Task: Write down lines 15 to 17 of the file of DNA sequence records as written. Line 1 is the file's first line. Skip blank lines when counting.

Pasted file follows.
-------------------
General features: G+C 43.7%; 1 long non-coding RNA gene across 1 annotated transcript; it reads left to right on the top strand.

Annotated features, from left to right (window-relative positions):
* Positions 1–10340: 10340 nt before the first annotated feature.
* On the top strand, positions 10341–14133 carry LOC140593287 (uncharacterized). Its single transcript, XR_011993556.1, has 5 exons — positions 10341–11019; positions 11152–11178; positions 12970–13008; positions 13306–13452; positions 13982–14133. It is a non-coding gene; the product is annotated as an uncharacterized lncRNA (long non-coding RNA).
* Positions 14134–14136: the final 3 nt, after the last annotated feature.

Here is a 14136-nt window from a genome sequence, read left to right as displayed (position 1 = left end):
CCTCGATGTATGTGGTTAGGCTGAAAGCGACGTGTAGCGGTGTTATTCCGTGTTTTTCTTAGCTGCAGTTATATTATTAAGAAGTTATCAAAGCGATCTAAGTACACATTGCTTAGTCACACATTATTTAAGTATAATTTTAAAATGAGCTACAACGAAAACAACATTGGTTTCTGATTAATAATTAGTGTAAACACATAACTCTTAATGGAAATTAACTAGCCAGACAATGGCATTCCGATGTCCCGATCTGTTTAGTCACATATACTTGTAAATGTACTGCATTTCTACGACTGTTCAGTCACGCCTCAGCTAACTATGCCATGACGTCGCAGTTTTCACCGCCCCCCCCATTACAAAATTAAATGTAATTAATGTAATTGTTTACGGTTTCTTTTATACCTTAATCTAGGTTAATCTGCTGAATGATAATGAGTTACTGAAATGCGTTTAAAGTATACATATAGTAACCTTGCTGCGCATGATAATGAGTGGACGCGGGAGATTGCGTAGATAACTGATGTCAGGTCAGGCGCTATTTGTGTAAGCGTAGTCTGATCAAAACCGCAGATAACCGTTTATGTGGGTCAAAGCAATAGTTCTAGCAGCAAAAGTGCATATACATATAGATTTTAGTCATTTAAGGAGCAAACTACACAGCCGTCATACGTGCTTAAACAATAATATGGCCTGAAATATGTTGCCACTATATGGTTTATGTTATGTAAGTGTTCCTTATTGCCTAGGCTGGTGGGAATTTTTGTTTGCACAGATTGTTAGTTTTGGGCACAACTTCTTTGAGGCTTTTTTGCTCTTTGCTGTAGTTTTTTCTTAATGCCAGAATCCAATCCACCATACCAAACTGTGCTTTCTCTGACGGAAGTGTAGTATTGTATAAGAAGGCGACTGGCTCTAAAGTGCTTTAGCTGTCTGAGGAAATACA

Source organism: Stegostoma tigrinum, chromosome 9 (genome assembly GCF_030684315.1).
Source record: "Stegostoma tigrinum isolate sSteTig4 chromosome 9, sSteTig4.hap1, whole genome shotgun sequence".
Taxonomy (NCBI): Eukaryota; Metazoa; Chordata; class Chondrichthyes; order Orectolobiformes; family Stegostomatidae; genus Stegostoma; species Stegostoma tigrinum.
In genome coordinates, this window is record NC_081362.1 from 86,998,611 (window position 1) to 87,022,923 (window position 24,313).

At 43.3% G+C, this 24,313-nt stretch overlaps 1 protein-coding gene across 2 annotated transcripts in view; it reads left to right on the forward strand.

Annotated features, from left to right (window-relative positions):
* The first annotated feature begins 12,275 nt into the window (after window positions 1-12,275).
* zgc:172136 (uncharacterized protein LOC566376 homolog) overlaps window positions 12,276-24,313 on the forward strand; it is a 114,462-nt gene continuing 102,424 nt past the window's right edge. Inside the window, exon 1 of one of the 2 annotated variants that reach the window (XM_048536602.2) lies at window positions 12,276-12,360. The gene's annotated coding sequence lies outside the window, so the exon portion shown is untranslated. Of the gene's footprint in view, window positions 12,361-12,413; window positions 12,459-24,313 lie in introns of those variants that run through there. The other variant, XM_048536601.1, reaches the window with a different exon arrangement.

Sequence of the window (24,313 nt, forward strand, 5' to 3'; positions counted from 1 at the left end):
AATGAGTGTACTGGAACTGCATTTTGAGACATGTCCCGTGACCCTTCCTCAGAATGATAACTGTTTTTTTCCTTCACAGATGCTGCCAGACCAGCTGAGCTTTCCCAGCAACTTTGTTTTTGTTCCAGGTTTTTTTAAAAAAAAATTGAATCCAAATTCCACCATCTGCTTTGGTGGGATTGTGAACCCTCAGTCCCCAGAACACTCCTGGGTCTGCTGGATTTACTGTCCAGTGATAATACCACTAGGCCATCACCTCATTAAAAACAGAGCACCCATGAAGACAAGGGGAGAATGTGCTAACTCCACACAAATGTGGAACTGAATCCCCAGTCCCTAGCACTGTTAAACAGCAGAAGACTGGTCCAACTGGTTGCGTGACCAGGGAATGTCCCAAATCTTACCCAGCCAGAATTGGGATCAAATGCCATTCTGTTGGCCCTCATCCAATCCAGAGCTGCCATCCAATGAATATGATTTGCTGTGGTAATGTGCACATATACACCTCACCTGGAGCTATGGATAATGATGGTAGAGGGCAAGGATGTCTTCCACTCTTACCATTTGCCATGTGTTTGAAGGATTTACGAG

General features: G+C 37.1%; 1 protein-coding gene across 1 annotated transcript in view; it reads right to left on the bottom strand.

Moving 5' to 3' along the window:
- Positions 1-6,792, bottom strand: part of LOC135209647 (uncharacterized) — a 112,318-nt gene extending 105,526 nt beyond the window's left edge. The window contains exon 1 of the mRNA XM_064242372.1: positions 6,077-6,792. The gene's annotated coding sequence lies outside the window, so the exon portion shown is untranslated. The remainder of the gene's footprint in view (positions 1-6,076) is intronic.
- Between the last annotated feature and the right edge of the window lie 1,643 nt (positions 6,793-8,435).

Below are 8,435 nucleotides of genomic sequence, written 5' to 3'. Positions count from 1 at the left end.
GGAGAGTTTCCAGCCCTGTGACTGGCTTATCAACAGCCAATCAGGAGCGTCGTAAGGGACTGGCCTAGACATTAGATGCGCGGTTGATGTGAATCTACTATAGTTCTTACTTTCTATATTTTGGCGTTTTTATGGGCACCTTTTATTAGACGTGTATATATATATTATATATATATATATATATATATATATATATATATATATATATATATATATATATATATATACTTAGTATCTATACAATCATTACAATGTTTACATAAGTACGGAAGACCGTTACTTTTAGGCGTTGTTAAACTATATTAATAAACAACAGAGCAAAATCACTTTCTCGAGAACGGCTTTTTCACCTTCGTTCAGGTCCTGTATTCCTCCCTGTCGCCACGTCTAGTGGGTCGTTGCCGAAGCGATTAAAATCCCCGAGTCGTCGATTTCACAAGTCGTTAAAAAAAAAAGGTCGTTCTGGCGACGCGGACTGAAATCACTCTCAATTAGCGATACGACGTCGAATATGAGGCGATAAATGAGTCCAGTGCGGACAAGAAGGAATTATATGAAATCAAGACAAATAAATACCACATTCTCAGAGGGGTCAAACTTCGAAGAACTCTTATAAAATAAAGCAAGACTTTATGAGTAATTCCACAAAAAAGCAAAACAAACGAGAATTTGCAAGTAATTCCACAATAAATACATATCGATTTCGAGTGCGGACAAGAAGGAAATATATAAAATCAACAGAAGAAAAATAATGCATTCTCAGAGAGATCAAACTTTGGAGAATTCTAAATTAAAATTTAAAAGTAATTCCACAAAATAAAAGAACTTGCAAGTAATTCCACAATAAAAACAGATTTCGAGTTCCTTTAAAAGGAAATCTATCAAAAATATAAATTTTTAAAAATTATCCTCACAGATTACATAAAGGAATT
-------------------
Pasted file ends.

* zgc:172136 (uncharacterized protein LOC566376 homolog) overlaps window positions 12,276-24,313 on the forward strand; it is a 114,462-nt gene continuing 102,424 nt past the window's right edge. Inside the window, exon 1 of one of the 2 annotated variants that reach the window (XM_048536602.2) lies at window positions 12,276-12,360. The gene's annotated coding sequence lies outside the window, so the exon portion shown is untranslated. Of the gene's footprint in view, window positions 12,361-12,413; window positions 12,459-24,313 lie in introns of those variants that run through there. The other variant, XM_048536601.1, reaches the window with a different exon arrangement.

Sequence of the window (24,313 nt, forward strand, 5' to 3'; positions counted from 1 at the left end):
AATGAGTGTACTGGAACTGCATTTTGAGACATGTCCCGTGACCCTTCCTCAGAATGATAACTGTTTTTTTCCTTCACAGATGCTGCCAGACCAGCTGAGCTTTCCCAGCAACTTTGTTTTTGTTCCAGGTTTTTTTAAAAAAAAATTGAATCCAAATTCCACCATCTGCTTTGGTGGGATTGTGAACCCTCAGTCCCCAGAACACTCCTGGGTCTGCTGGATTTACTGTCCAGTGATAATACCACTAGGCCATCACCTCATTAAAAACAGAGCACCCATGAAGACAAGGGGAGAATGTGCTAACTCCACACAAATGTGGAACTGAATCCCCAGTCCCTAGCACTGTTAAACAGCAGAAGACTGGTCCAACTGGTTGCGTGACCAGGGAATGTCCCAAATCTTACCCAGCCAGAATTGGGATCAAATGCCATTCTGTTGGCCCTCATCCAATCCAGAGCTGCCATCCAATGAATATGATTTGCTGTGGTAATGTGCACATATACACCTCACCTGGAGCTATGGATAATGATGGTAGAGGGCAAGGATGTCTTCCACTCTTACCATTTGCCATGTGTTTGAAGGATTTACGAG